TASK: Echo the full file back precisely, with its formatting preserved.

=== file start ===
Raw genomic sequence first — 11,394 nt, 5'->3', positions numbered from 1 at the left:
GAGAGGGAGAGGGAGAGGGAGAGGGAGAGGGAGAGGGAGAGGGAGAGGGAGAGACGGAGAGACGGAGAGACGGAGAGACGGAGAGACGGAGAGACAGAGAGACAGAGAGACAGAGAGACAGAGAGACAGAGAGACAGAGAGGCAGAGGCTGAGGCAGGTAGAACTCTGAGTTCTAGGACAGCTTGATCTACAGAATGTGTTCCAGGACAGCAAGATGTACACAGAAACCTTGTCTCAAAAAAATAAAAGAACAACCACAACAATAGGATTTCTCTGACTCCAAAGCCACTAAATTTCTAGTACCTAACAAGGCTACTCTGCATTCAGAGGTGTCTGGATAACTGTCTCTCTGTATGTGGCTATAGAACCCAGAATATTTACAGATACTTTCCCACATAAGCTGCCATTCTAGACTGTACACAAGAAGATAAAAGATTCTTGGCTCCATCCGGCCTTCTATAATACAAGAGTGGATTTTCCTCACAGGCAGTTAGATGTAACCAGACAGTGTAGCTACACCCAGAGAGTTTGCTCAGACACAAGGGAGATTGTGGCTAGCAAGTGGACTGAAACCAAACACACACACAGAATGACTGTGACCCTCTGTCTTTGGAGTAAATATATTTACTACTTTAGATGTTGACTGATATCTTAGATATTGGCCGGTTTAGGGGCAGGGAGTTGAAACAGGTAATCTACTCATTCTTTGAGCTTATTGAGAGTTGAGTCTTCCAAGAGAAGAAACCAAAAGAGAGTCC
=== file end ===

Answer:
Raw genomic sequence first — 11,394 nt, 5'->3', positions numbered from 1 at the left:
GAGAGGGAGAGGGAGAGGGAGAGGGAGAGGGAGAGGGAGAGGGAGAGGGAGAGACGGAGAGACGGAGAGACGGAGAGACGGAGAGACGGAGAGACAGAGAGACAGAGAGACAGAGAGACAGAGAGACAGAGAGACAGAGAGGCAGAGGCTGAGGCAGGTAGAACTCTGAGTTCTAGGACAGCTTGATCTACAGAATGTGTTCCAGGACAGCAAGATGTACACAGAAACCTTGTCTCAAAAAAATAAAAGAACAACCACAACAATAGGATTTCTCTGACTCCAAAGCCACTAAATTTCTAGTACCTAACAAGGCTACTCTGCATTCAGAGGTGTCTGGATAACTGTCTCTCTGTATGTGGCTATAGAACCCAGAATATTTACAGATACTTTCCCACATAAGCTGCCATTCTAGACTGTACACAAGAAGATAAAAGATTCTTGGCTCCATCCGGCCTTCTATAATACAAGAGTGGATTTTCCTCACAGGCAGTTAGATGTAACCAGACAGTGTAGCTACACCCAGAGAGTTTGCTCAGACACAAGGGAGATTGTGGCTAGCAAGTGGACTGAAACCAAACACACACACAGAATGACTGTGACCCTCTGTCTTTGGAGTAAATATATTTACTACTTTAGATGTTGACTGATATCTTAGATATTGGCCGGTTTAGGGGCAGGGAGTTGAAACAGGTAATCTACTCATTCTTTGAGCTTATTGAGAGTTGAGTCTTCCAAGAGAAGAAACCAAAAGAGAGTCC